The highlighted window reveals draw the eye into the shop whilst a reflected version of them frames the dense display on the adjacent wall. This blurred line between the street ant the shop is an invitation to come in.
The overall material palette plays up the duality between the tradition and the contemporary notes reflecting the Drop Wine App ethos.
Atelier Baulier designed Sans Pere second location in East London. This time the coffee shop turns into a cocktail bar at night.
A large marble counter takes centre stage, emerging from a sea of matching mosaic tiles. The light pink facade stands out, giving a unique identity to the shop.
The first shop of the lifestyle brand Sans Pere.
Organised around a vibrant patisserie kitchen, the space is structured into rooms reflecting an archetypal house plan. The volumes and shapes are on a domestic scale feeling personal, warm and inviting. Blurred boundaries entice the customer to take a journey with a seamless experience and allow long vistas across the space.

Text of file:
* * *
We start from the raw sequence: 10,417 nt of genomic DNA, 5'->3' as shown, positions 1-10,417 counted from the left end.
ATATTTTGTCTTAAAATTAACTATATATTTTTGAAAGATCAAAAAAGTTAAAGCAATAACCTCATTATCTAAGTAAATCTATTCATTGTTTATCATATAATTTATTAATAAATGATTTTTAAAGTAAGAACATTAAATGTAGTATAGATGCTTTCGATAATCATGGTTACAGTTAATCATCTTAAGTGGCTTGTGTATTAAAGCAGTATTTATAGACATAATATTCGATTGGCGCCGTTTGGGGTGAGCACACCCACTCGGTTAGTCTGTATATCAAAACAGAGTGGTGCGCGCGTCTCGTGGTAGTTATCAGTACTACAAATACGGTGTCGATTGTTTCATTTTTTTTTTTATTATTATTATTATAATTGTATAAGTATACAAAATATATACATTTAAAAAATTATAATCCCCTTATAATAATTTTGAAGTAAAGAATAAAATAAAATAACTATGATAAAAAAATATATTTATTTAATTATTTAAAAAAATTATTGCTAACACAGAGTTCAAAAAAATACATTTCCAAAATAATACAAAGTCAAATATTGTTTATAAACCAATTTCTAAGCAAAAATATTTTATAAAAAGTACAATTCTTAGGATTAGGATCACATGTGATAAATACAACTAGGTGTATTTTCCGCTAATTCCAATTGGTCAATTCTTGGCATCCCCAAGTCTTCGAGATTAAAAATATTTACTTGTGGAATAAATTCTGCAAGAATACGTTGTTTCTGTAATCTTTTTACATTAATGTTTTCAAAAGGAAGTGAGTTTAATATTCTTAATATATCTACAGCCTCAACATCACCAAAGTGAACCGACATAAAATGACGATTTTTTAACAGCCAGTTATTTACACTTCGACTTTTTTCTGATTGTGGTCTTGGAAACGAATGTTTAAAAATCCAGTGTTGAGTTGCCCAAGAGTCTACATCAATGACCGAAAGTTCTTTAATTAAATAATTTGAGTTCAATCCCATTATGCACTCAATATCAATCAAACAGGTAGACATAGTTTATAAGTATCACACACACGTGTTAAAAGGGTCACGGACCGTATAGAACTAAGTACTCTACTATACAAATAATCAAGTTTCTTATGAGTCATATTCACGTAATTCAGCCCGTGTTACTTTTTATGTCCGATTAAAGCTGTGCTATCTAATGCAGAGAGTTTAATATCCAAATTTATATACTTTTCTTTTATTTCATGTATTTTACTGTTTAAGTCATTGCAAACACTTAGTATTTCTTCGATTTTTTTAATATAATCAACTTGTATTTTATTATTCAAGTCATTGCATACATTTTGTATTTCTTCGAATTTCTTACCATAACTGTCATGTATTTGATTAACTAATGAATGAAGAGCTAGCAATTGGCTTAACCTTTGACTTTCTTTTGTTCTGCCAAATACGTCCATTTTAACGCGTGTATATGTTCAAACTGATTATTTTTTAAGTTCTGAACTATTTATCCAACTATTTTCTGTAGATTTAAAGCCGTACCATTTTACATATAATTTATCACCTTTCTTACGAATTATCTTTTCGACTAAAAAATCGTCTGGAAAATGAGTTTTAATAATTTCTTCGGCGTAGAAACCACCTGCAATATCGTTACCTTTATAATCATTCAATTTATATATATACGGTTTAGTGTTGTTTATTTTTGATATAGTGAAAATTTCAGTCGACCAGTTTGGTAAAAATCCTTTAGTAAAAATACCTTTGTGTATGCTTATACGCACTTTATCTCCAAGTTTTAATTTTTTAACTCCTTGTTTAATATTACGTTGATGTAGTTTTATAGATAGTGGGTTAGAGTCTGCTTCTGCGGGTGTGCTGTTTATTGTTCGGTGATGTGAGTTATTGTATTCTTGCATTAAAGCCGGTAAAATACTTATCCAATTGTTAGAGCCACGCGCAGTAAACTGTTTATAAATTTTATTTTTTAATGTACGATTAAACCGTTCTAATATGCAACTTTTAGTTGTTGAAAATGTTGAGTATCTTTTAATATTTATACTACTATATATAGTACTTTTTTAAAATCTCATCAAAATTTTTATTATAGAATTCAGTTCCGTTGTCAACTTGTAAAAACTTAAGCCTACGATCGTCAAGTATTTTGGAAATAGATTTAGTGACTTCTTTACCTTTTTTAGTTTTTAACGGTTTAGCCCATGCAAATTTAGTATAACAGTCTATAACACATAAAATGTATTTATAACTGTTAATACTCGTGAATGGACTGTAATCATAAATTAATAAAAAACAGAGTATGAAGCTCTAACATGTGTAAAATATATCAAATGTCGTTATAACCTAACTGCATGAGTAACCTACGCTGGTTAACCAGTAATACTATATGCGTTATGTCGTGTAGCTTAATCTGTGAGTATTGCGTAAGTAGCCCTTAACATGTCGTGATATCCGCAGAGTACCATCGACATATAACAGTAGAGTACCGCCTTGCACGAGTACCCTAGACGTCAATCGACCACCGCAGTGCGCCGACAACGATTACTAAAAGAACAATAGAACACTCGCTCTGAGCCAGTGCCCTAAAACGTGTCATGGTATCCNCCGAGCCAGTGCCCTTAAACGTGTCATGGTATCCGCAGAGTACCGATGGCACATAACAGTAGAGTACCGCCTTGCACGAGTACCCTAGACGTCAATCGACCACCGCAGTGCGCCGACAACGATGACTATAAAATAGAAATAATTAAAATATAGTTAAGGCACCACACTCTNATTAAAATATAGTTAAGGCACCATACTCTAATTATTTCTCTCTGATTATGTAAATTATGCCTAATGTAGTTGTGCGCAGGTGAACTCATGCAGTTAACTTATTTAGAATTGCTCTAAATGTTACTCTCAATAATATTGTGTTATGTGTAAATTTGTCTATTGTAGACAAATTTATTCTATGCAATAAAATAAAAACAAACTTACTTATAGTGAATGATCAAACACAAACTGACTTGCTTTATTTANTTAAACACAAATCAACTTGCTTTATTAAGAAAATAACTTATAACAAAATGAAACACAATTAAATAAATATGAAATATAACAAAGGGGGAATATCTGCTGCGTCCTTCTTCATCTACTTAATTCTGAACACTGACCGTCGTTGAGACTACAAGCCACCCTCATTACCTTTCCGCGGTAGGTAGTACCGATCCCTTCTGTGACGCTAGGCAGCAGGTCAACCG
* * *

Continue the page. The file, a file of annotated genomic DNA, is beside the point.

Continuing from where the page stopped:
The architecture is taking cues from the French Riviera landscape. The silvery greens and fresh yellows of the colour palette are inspired by the mimosa, an iconic mediterranean tree. Deep window reveals bring sharp shadows into the room while framing the views by cutting through the existing facade. The monochrome backdrop unifies the space, reflective volumes and green marble terrazzo animate the landscape and bring depth to the rooms. Lush planting on the terrace and colourful outdoor furniture are hinting the busy cafes under the hot sun of the French South coast.
2015 – 2017
160 sqm (Self-built)